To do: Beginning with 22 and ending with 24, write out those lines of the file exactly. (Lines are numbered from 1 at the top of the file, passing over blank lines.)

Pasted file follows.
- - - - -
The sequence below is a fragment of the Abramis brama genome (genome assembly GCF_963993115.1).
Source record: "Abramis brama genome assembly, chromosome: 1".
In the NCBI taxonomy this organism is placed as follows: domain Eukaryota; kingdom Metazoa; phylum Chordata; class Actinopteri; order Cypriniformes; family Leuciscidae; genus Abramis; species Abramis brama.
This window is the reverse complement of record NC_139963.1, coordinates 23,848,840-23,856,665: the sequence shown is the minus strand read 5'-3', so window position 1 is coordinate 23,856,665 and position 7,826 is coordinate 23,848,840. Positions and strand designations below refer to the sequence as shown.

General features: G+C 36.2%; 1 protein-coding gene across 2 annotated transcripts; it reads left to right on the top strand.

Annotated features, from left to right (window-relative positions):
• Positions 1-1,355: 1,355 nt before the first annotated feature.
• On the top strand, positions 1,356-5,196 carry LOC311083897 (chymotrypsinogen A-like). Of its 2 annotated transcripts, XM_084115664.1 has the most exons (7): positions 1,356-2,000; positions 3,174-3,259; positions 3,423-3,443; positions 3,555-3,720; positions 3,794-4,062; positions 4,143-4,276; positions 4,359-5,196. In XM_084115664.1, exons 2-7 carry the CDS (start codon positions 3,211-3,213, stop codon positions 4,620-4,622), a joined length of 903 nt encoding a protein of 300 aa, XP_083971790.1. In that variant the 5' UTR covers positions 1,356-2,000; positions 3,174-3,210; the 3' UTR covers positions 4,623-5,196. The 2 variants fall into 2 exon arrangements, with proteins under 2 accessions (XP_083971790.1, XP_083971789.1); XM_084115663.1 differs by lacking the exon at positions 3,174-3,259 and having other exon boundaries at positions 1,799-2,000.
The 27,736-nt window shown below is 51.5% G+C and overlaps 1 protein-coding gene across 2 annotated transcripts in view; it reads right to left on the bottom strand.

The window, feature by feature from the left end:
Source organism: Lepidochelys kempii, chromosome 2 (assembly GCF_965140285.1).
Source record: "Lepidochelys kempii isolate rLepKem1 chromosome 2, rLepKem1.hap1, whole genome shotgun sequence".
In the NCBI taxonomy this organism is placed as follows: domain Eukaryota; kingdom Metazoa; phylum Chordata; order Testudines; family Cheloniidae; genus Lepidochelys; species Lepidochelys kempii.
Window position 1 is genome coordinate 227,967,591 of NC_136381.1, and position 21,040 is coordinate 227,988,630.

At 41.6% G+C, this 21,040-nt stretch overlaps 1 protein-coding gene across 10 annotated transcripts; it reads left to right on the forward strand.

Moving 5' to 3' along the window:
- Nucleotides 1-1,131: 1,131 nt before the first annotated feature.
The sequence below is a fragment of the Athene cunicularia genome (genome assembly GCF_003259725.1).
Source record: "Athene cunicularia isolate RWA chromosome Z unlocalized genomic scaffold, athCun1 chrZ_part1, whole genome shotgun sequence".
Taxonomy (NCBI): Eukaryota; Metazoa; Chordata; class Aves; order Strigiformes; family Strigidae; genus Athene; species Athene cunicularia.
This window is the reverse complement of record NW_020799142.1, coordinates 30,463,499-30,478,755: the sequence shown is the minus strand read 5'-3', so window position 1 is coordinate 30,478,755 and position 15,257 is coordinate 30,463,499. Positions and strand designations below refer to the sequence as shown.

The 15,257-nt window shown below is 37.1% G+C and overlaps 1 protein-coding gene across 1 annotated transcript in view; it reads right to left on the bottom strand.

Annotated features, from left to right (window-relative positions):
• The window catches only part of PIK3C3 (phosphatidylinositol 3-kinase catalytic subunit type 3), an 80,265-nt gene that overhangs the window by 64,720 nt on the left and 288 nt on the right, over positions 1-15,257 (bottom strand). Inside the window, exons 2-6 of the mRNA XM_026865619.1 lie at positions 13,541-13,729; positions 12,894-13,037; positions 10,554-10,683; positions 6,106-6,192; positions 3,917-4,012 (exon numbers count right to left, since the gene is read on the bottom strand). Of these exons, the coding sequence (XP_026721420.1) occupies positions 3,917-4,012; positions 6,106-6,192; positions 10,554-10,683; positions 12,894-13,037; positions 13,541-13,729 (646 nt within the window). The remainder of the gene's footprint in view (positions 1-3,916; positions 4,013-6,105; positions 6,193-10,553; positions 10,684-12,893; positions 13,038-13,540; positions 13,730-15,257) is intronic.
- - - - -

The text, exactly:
The 15,257-nt window shown below is 37.1% G+C and overlaps 1 protein-coding gene across 1 annotated transcript in view; it reads right to left on the bottom strand.

Annotated features, from left to right (window-relative positions):
• The window catches only part of PIK3C3 (phosphatidylinositol 3-kinase catalytic subunit type 3), an 80,265-nt gene that overhangs the window by 64,720 nt on the left and 288 nt on the right, over positions 1-15,257 (bottom strand). Inside the window, exons 2-6 of the mRNA XM_026865619.1 lie at positions 13,541-13,729; positions 12,894-13,037; positions 10,554-10,683; positions 6,106-6,192; positions 3,917-4,012 (exon numbers count right to left, since the gene is read on the bottom strand). Of these exons, the coding sequence (XP_026721420.1) occupies positions 3,917-4,012; positions 6,106-6,192; positions 10,554-10,683; positions 12,894-13,037; positions 13,541-13,729 (646 nt within the window). The remainder of the gene's footprint in view (positions 1-3,916; positions 4,013-6,105; positions 6,193-10,553; positions 10,684-12,893; positions 13,038-13,540; positions 13,730-15,257) is intronic.